Always dreamed of moving to Italy? With its sun-soaked coastline and laidback lifestyle, the Mediterranean country is an alluring place to become an expat. But moving there permanently can mean mountains of paperwork and months of unexplained delays.
Recently, Italy’s business minister Adolfo Urso announced plans to market the country as an ideal base for remote workers and digital nomads.
“In the coming months we will draw up a comprehensive legislative proposal making it clear that the best place to live is Italy,” he said.
Details of the minister’s plan are yet to be released, but the news has been welcomed by professionals hoping to relocate to Italy.
Each year, the Italian government also offers a glimmer of hope when it announces how many work permits it will grant to non-EU citizens.
The 2023 quota, published in the government’s Official Gazette last week, is 82,705. This is significantly higher than in previous years, with less than 67,000 permits issued in 2022.
Here’s which industries are being targeted this year and what hoops you’ll need to jump through to make your Italian dreams a reality.
Who can apply for a work permit in Italy?
Each year, Italy releases the ‘decreto flussi’, a government decree that sets out its annual work permit quotas and caveats.
Of the 82,705 work permits to be issued this year, 44,000 are reserved for seasonal work, such as fruit picking.
The remaining permits will be granted for non-seasonal or self-employed work. The majority (30,105 of 38,705) are reserved for specific industries. These include:
- Road haulage
- Hotels and tourism
New for 2023:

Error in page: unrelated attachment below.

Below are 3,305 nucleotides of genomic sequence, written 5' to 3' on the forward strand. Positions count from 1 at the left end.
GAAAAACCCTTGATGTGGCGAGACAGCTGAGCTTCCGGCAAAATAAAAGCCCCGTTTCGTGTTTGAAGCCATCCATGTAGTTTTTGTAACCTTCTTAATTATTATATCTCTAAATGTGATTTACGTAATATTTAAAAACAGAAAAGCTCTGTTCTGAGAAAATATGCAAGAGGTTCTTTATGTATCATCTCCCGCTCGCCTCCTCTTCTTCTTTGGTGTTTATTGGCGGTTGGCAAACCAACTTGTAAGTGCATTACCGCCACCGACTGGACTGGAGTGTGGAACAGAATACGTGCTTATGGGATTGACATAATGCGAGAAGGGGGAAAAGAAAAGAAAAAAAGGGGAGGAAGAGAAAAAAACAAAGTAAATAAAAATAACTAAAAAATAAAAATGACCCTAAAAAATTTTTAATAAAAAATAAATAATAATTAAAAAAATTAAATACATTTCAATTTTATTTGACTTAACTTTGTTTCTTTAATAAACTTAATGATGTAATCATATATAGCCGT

Don’t forget that as well as a permit, all foreign workers must obtain a work visa and residence permit.
Can I get a work permit in Italy if I am self-employed?
As in previous years, in 2023 only 500 permits will be issued to self-employed workers in Italy. This includes freelancers, entrepreneurs and artists.
Read on for details of Italy’s digital nomad visa.
Italy has introduced stricter rules for work permits in 2023
Although the number of work permits to be granted is higher than in previous years, stricter rules have been introduced.
This year, employers must verify with the local job centre that there are no qualified Italian nationals available to complete non-seasonal work before applying for permits for non-EEA workers. Those trained abroad for the purpose of employment in Italy are excluded from this.
Work permit applications will be accepted from 27 March 2023 – 60 days after the publication of the decree in the Official Gazette.
Applications without objections will be automatically forwarded to the worker’s country of origin within 30 days, where the local Italian embassy or consulate will issue the visa within 20 days.
Can digital nomads work in Italy?
In early 2022, Italy approved a new visa for digital nomads. Further details are yet to be announced and it is still unclear what the limits and requirements will be.
Last year, global mobility expert Damien O’Farrell told Euronews Travel that it appears there will be no limit on the number of digital nomad permits issued annually.
However, since the visa is aimed at highly skilled workers, he predicted there will be a long list of requirements that could range from qualifications to minimum income.
Are there other quota-free routes to working in Italy?
The EU Blue Card offers visas to non-EU workers employed by an Italian company. While there’s no quota, it is a less popular route as there are strict rules to follow.
The Blue Card is for highly qualified non-EU nationals with a binding job offer from an Italian company. They must earn a minimum salary of €24,789 and have completed an undergraduate university degree.
The Italian company must have at least €50,000 to show it can hire a foreign employee.
This type of visa lasts for two years or for the duration of the employment contract.
Learn more about the Italian visas that are available here.